Cultural and ethnic studies: social, political and economic development

Cultural and ethnic studies: social, political and economic development

Abstract
Every society in the world has its own beliefs and culture that shape their way of life. Cultures are mostly reflected through artifacts like music, art, architecture, religions and even philosophy among others. As citizen of the United States of America, I am surrounded by many artifacts that reflect the culture and beliefs of this country. Among the many artifacts that exist in this country, the statue of liberty stands out from the rest. This artifact was a gift to the people of the United States from their French counterparts and its completion was meant to coincide with the centennial celebration of the American declaration of independence from Britain.
Among all the statues and artifacts in the country, the statue of liberty stands out from the rest because it reflects the culture, spirit and values that drive the American society. From time immemorial, the United States has established itself as the land of freedom where individuals have the right to achieve their full potential and where all people are equal under the law. This important aspect of the American culture is clearly reflected in this artifact. This paper will address the historical roots of this cultural artifact as well as how it symbolizes the beliefs and values of the American culture.

The statue of liberty is one of the main cultural artifacts in the United States that I believe best represents the culture and the values of the American society. This cultural artifact was a present given to the people of the united states by France in celebration of the friendship between the two countries that begun during the American Revolution. The statue was developed by a French sculptors namely Fredric Auguste Bartholdi. According to the terms of the contract, Bartholdi was expected to finish developing the statue in 1876 so as to coincide with the centennial celebration of the American declaration of independence. Although the statue was a gift to the American people from their French counterparts, it was a joint venture between the two countries (Martin H. Manser, 2008). The French were to build the statue its self and the Americans were to construct the pedestal on which the statue was to be placed. Shortage of funds during the early days of the project was a challenge to both countries and the two governments were forced to come with ways of generating the required money. In France, funds were raised through lotteries, entertainment and public fees among other methods. In the United States funds for supporting the project were raised through art exhibitions, theatrical performances and prize fights among others.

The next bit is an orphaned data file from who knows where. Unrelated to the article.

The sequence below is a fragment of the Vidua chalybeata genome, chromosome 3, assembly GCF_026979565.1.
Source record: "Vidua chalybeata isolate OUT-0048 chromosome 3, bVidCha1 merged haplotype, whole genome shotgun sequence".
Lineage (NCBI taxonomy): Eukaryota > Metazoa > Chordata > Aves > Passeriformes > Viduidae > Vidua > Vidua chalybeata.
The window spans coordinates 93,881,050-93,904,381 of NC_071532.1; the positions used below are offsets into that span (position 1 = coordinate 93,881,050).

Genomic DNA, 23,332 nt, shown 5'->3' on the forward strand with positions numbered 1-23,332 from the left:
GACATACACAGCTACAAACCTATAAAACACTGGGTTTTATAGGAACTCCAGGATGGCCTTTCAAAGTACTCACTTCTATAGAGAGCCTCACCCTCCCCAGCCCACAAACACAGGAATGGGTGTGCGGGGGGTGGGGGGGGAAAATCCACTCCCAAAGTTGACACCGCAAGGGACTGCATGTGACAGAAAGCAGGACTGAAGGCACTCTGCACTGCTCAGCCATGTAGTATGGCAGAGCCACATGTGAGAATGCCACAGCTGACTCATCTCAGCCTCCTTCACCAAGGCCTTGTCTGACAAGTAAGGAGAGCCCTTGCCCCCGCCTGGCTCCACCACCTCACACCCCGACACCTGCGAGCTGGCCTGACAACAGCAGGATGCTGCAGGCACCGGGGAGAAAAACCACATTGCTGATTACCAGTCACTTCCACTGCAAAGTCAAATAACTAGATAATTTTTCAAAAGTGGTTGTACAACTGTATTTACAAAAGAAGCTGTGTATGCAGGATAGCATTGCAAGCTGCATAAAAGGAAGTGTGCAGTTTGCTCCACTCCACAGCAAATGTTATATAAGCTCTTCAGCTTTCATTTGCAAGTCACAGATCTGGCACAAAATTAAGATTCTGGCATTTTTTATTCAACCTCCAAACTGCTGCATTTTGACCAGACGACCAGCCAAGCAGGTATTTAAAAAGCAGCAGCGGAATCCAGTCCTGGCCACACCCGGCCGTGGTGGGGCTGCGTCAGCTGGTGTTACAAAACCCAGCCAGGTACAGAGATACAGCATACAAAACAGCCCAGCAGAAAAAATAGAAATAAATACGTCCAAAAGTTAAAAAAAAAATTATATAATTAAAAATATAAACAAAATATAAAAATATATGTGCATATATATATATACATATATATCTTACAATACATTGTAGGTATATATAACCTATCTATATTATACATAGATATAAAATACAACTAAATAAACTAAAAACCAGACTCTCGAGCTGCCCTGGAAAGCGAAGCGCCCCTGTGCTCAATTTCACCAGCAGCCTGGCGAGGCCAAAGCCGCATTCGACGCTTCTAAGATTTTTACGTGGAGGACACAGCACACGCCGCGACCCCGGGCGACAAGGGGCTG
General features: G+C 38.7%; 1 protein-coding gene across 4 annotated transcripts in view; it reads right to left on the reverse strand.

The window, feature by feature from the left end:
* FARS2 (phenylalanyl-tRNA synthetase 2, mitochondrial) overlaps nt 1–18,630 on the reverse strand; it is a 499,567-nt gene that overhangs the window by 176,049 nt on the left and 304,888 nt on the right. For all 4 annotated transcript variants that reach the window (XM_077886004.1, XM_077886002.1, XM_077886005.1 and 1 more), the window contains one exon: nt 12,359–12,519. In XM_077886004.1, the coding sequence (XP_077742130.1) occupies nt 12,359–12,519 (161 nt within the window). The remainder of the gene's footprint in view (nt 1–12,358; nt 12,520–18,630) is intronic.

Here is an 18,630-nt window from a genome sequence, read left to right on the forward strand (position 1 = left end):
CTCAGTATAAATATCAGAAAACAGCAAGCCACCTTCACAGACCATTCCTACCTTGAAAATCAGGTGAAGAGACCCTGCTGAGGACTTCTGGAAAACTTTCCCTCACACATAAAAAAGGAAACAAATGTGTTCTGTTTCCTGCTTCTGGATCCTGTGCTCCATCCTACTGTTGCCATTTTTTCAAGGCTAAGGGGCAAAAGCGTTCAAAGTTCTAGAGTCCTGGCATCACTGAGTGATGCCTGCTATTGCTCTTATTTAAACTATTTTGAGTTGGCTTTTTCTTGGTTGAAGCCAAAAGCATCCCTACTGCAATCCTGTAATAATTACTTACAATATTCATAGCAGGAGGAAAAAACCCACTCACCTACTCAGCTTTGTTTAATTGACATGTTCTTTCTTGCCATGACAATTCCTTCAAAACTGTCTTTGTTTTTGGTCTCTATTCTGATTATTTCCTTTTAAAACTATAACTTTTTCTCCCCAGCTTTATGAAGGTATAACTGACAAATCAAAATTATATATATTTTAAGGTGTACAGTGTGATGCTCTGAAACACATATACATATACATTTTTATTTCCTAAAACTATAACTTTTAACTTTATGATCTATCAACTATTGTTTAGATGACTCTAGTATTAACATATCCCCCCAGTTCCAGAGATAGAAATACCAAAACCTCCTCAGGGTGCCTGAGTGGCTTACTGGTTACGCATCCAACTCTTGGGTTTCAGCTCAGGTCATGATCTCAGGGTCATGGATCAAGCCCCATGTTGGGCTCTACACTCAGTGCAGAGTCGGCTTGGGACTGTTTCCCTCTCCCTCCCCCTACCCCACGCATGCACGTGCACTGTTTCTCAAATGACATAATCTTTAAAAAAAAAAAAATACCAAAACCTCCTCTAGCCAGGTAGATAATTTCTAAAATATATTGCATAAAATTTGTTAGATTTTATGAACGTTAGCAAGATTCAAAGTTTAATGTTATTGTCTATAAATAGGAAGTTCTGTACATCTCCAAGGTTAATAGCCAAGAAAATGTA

Back in France, Bartholdi did not work on the statue alone but sought the help of a renowned engineer namely Alexandre Gustave Eiffel who designed the Eiffel tower in Paris. Mr. Eiffel was to take care of the structural aspects of the statue while Bartholdi took care of the rest. Back in the United States, the construction of the pedestal was slow than expected and it took the efforts of Mr. Joseph Pulitzer to get things back on track. Joseph owned a newspaper namely the “The world” and used it to urge Americans to contribute funds towards the financing of the construction of the pedestal (Martin H. Manser, 2008). He particularly criticized the rich for keeping all their riches to themselves and failing to fund the project as well the middle class whom he accused of relying on the rich to provide funds for the project. This campaign of harsh criticism proved successful and in short time, the project received more funding than it actually needed.
The statue of liberty represents a female form standing on a raised ground. The form holds a tablet in one hand and on the tablet the following inscriptions are written, July IV MDCCXXVI (July 4, 1776) which is indicates the date that the United States gained independence from the United Kingdom. Other than the tablet, the statue also holds a torch on the other hand. From the Brooklyn Bridge, the statue of liberty appears like a small figure but indeed it’s magnificent when viewed from close range. From the base of the pedestal to the topmost spike on her head, the statue weighs about 225 tons and has a height of 305 feet. The face alone measures about 8 feet in height and has a waistline of 35 foot (Marc Tyler Nobleman, 2003). There are 154 steps that are used to climb the statue from the pedestal to the head. Occasionally, a green color appears on this cultural artifact of the United States and this is due to effects of weather on the copper that was used to make the statue. Until 1986, the torch held by the statue was made of copper but was replaced with a 24 carat gold torch. Lastly, the female form of the statue of liberty has chains on her feet and a crown with seven spikes.